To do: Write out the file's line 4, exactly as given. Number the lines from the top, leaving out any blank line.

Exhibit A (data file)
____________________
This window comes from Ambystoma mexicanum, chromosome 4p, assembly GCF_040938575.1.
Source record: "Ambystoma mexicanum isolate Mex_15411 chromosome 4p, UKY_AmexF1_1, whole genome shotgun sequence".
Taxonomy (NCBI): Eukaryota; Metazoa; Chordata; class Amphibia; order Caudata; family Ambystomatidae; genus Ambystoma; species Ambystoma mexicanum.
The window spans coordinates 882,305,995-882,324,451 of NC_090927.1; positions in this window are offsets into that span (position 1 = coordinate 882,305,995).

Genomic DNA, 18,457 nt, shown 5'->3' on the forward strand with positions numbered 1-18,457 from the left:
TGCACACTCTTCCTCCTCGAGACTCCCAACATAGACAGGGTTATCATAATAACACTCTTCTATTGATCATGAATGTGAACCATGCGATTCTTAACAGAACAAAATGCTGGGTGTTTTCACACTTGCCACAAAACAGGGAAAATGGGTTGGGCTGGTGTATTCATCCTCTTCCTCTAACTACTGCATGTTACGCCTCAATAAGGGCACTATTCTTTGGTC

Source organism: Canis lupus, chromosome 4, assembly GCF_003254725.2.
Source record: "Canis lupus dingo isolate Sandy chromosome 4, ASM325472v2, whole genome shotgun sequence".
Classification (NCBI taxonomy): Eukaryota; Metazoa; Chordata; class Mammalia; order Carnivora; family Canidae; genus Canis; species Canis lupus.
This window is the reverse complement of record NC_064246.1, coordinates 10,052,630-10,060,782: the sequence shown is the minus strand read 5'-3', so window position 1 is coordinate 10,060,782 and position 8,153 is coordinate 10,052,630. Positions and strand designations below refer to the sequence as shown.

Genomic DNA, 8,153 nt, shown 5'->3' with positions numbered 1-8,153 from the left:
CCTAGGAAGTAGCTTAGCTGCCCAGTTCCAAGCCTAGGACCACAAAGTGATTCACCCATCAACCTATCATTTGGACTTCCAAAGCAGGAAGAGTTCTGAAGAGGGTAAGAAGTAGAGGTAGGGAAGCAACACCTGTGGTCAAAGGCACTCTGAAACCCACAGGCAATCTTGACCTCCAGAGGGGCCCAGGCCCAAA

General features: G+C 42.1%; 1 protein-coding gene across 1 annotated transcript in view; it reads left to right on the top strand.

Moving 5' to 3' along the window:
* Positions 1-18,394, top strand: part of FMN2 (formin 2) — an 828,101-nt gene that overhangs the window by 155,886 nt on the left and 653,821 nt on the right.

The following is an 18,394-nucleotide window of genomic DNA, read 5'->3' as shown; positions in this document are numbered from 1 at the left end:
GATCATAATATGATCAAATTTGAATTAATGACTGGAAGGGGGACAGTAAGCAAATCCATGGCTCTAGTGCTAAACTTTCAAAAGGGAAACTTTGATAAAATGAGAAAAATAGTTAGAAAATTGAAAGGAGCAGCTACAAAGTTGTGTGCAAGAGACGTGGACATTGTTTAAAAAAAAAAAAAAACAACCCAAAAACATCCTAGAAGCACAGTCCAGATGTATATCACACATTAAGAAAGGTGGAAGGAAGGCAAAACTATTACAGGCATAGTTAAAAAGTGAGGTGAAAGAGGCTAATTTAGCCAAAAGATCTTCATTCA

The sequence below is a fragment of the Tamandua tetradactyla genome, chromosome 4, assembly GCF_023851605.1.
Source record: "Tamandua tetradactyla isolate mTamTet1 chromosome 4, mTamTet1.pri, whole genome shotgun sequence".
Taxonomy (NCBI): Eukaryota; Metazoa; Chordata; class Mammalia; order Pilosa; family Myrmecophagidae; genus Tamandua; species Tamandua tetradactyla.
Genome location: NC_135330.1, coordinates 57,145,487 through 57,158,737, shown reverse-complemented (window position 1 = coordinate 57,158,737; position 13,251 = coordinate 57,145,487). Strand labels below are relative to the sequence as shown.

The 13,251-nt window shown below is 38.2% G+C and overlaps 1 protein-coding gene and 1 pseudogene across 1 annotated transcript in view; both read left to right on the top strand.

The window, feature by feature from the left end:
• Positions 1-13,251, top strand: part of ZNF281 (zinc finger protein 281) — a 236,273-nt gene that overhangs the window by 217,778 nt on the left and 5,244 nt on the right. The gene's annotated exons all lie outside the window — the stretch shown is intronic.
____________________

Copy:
The window spans coordinates 882,305,995-882,324,451 of NC_090927.1; positions in this window are offsets into that span (position 1 = coordinate 882,305,995).